Richard Gerald Wilkinson (born 1943) is a British social epidemiologist, author and advocate. He is Professor Emeritus of Social Epidemiology at the University of Nottingham, having retired in 2008. He is also Honorary Professor of Epidemiology and Public Health at University College London[1] and Visiting Professor at University of York. In 2009, Richard co-founded The Equality Trust. Richard was awarded a 2013 Silver Rose Award from Solidar for championing equality and the 2014 Charles Cully Memorial Medal by the Irish Cancer Society.

He is best known for his book with Kate Pickett The Spirit Level, first published in 2009, which argues that societies with more equal distribution of incomes have better health, fewer social problems such as violence, drug abuse, teenage births, mental illness, obesity, and others, and are more cohesive than ones in which the gap between the rich and poor is greater.


Richard Wilkinson was educated at Leighton Park School and Reading Technical College.[2] He studied economic history at the London School of Economics. He then earned a Masters at the University of Pennsylvania.[2] His University of Nottingham Masters of Medical Science thesis was "Socio-economic Factors in Mortality Differentials" (1976).[3]


Wilkinson's first book, Poverty and Progress was published by Methuen in 1973. He was a research student on a Health Education Council fellowship at the Department of Community Health, University of Nottingham and spent a year on a large-scale computer analysis of the possible causes of different health outcomes and social strata.[4]

On 16 December 1976, his article entitled 'Dear David Ennals'[4] was published in New Society; at that time, David Ennals was Secretary of State for Social Services. The article led eventually to the 1980 publication of the Black Report on Inequalities in Health. He was also Senior Research Fellow at the Trafford Centre for Medical Research of the University of Sussex in 2001.[5]

Wilkinson retired from his post as a professor of social epidemiology at the University of Nottingham in 2008. He was awarded the title of Emeritus Professor. He is also Honorary Professor at University College London. In 2009 Richard Wilkinson and Kate Pickett founded the Equality Trust, which seeks to explain the benefits of a more equal society and campaigns for greater income equality.[6]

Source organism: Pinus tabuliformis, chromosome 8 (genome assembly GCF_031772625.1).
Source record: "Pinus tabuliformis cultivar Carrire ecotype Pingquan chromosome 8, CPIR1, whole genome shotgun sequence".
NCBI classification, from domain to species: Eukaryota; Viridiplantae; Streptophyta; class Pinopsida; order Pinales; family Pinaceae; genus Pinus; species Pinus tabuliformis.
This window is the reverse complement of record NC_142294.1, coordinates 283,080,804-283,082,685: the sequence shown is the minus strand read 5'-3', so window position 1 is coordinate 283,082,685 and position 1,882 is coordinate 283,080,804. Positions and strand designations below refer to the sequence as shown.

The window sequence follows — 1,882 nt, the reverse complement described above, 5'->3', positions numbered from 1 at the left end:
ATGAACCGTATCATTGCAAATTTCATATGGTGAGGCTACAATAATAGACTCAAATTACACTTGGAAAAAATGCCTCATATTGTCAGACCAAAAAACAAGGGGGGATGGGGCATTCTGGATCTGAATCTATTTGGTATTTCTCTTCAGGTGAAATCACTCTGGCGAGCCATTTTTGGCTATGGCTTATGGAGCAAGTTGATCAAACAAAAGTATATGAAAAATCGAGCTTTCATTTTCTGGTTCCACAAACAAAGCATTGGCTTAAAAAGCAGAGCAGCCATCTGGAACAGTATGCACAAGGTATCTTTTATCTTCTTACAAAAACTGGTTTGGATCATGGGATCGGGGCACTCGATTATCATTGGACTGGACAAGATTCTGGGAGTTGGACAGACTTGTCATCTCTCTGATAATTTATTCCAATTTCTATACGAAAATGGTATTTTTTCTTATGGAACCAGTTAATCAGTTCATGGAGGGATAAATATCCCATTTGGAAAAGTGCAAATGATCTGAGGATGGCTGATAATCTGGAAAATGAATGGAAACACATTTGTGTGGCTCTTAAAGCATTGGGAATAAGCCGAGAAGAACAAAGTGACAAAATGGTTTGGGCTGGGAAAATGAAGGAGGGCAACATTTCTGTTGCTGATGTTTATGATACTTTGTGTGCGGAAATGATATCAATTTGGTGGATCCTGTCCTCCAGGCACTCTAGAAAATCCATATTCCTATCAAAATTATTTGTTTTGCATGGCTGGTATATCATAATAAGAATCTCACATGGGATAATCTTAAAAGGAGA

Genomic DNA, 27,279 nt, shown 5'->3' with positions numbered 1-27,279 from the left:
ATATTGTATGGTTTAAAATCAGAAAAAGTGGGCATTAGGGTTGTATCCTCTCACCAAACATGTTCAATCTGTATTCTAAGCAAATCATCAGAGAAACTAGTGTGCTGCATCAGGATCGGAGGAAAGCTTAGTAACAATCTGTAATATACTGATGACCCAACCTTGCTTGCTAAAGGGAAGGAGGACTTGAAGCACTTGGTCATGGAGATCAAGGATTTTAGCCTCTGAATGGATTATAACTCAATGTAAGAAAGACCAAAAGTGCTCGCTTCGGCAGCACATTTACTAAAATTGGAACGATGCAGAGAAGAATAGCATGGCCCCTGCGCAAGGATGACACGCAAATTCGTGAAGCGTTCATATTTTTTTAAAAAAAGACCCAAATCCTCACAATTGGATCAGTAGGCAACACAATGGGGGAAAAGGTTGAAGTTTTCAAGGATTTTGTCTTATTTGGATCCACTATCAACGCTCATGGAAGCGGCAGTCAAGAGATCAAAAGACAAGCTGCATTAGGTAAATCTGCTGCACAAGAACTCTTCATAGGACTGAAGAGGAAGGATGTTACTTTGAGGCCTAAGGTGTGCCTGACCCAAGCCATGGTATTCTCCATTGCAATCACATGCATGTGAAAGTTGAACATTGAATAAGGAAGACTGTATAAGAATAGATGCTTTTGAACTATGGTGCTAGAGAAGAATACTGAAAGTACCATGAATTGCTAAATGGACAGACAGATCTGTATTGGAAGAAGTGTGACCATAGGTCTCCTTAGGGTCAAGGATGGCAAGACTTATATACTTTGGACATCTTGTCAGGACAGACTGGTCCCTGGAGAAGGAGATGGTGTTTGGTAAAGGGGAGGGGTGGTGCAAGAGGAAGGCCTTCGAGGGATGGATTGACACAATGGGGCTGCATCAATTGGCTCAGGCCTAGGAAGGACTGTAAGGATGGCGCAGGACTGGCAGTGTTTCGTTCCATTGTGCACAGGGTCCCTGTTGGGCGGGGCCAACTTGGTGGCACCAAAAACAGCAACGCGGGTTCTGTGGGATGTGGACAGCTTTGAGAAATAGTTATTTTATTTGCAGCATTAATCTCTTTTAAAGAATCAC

In August 2015, Wilkinson endorsed Jeremy Corbyn's campaign in the Labour Party leadership election.[7]

Personal life

Richard Wilkinson and Kate Pickett, the authors of The Spirit Level: Why More Equal Societies Almost Always Do Better, are a couple.[8][9]



  • Wilkinson, Richard G. (1973). Poverty and progress: an ecological model of economic development. London: Methuen. ISBN 9780416776003. 
  • Wilkinson, Richard G. (1986). Class and health: research and longitudinal data. London New York: Tavistock Publications. ISBN 9780422603607. 
  • Wilkinson, Richard G.; Quick, Allison (1991). Income and health. London: Socialist Health Association. ISBN 9780900687174. 
Introduction Chapter 1: The evidence Chapter 2: Inequalities in health Chapter 3: How income affects health Chapter 4: Public health policies for the future Chapter 5: Reforming social security Chapter 6: Reforming taxation Endnote Associated conference, November 1992
  • Wilkinson, Richard G. (1994). Unfair shares: the effects of widening income differences on the welfare of the young. Ilford: Barnardos. ISBN 9780902046160. 
  • Wilkinson, Richard G.; Blane, David; Brunner, Eric (1996). Health and social organization: towards a health policy for the twenty-first century. London New York: Routledge. ISBN 9780415130707. 
  • Wilkinson, Richard (1996). Unhealthy societies: the afflictions of inequality. London New York: Routledge. ISBN 9780415092357. 
  • Wilkinson, Richard G.; Kawachi, Ichirō; Kennedy, Bruce P. (1999). The society and population health reader (volume 1). New York: New Press Distributed by W.W. Norton. ISBN 9781565845268. 
  • Wilkinson, Richard G.; Marmot, Michael (2006) [1999]. Social determinants of health (2nd ed.). Oxford New York: Oxford University Press. ISBN 9780198565895. 
  • Wilkinson, Richard G. (2001). Mind the gap: hierarchies, health and human evolution. Darwinism Today. New Haven: Yale University Press. ISBN 9780300089530. 
  • Wilkinson, Richard G.; Marmot, Michael (2003). The solid facts. Copenhagen: World Health Organization, Regional Office for Europe. ISBN 9780585492520. 
  • Wilkinson, Richard G. (2005). The impact of inequality: how to make sick societies healthier. London: Routledge. ISBN 9780415372695. 
  • Wilkinson, Richard G.; Pickett, Kate E. (2008). Health and inequality: Major themes in health and social welfare. Abingdon, Oxon, UK New York, New York: Routledge. ISBN 9780415443135.  Four volume set.
volume 1. Health inequalities: the evidence
volume 2. Health inequalities: causes and pathways
volume 3. Health inequalities : interventions and evaluations
volume 4. The political, social and biological ecology of health

Articles and papers



  1. ^ "Iris Message". Iris.ucl.ac.uk. Retrieved 2015-08-19. 
  2. ^ a b Dustjacket of his book Poverty and Progress (1973) gives a brief career summary.
  3. ^ Thesis is listed in the catalogue of the library of the University of Nottingham.
  4. ^ a b Wilkinson, Richard (16 December 1976), "Dear David Ennals", New Society 
  5. ^ Richard G. Wilkinson (2001-07-11). "Mind the Gap - Wilkinson, Richard G. - Yale University Press". Yalepress.yale.edu. Retrieved 2015-08-19. 
  6. ^ [1] Archived 27 July 2010 at the Wayback Machine.
  7. ^ "The Labour party stands at a crossroads". The Guardian. 14 August 2015. Retrieved 15 July 2017. 
  8. ^ "BBC Radio 4 - Analysis, The Spirit Level: the theory of everything?". Bbc.co.uk. 2010-10-17. Retrieved 2015-08-19. 
  9. ^ "Analysis : The Spirit Level : The Theory of Everything?" (TXT). News.bbc.co.uk. Retrieved 2015-08-19. 

External links